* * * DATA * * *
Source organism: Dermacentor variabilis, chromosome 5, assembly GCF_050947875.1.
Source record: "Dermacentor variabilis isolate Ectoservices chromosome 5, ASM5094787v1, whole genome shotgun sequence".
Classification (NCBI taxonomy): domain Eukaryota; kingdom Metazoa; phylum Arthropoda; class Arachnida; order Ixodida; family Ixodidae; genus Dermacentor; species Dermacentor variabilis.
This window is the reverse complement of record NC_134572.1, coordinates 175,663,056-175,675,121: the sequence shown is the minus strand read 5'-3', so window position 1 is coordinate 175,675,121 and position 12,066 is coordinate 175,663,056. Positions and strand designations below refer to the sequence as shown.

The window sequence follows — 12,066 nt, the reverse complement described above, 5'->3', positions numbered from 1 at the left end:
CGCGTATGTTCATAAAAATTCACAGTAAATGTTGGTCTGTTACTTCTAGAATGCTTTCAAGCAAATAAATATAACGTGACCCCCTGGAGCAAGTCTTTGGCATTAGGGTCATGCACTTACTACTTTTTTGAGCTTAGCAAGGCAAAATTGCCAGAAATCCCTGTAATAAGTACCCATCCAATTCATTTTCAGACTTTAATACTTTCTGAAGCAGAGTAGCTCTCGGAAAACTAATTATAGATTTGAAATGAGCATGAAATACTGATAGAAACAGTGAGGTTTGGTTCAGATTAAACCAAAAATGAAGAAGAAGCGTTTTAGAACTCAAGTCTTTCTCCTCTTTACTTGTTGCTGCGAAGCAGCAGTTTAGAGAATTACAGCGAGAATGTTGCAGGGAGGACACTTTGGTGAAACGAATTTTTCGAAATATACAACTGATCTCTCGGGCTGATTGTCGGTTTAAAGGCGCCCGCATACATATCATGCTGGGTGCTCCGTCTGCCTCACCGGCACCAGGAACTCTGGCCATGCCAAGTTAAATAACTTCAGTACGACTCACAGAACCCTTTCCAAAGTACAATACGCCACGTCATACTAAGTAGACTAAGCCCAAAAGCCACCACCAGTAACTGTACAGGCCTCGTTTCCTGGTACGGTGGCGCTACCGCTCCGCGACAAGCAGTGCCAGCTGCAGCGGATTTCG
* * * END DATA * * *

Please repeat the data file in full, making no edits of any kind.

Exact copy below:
Source organism: Dermacentor variabilis, chromosome 5, assembly GCF_050947875.1.
Source record: "Dermacentor variabilis isolate Ectoservices chromosome 5, ASM5094787v1, whole genome shotgun sequence".
Classification (NCBI taxonomy): domain Eukaryota; kingdom Metazoa; phylum Arthropoda; class Arachnida; order Ixodida; family Ixodidae; genus Dermacentor; species Dermacentor variabilis.
This window is the reverse complement of record NC_134572.1, coordinates 175,663,056-175,675,121: the sequence shown is the minus strand read 5'-3', so window position 1 is coordinate 175,675,121 and position 12,066 is coordinate 175,663,056. Positions and strand designations below refer to the sequence as shown.

The window sequence follows — 12,066 nt, the reverse complement described above, 5'->3', positions numbered from 1 at the left end:
CGCGTATGTTCATAAAAATTCACAGTAAATGTTGGTCTGTTACTTCTAGAATGCTTTCAAGCAAATAAATATAACGTGACCCCCTGGAGCAAGTCTTTGGCATTAGGGTCATGCACTTACTACTTTTTTGAGCTTAGCAAGGCAAAATTGCCAGAAATCCCTGTAATAAGTACCCATCCAATTCATTTTCAGACTTTAATACTTTCTGAAGCAGAGTAGCTCTCGGAAAACTAATTATAGATTTGAAATGAGCATGAAATACTGATAGAAACAGTGAGGTTTGGTTCAGATTAAACCAAAAATGAAGAAGAAGCGTTTTAGAACTCAAGTCTTTCTCCTCTTTACTTGTTGCTGCGAAGCAGCAGTTTAGAGAATTACAGCGAGAATGTTGCAGGGAGGACACTTTGGTGAAACGAATTTTTCGAAATATACAACTGATCTCTCGGGCTGATTGTCGGTTTAAAGGCGCCCGCATACATATCATGCTGGGTGCTCCGTCTGCCTCACCGGCACCAGGAACTCTGGCCATGCCAAGTTAAATAACTTCAGTACGACTCACAGAACCCTTTCCAAAGTACAATACGCCACGTCATACTAAGTAGACTAAGCCCAAAAGCCACCACCAGTAACTGTACAGGCCTCGTTTCCTGGTACGGTGGCGCTACCGCTCCGCGACAAGCAGTGCCAGCTGCAGCGGATTTCG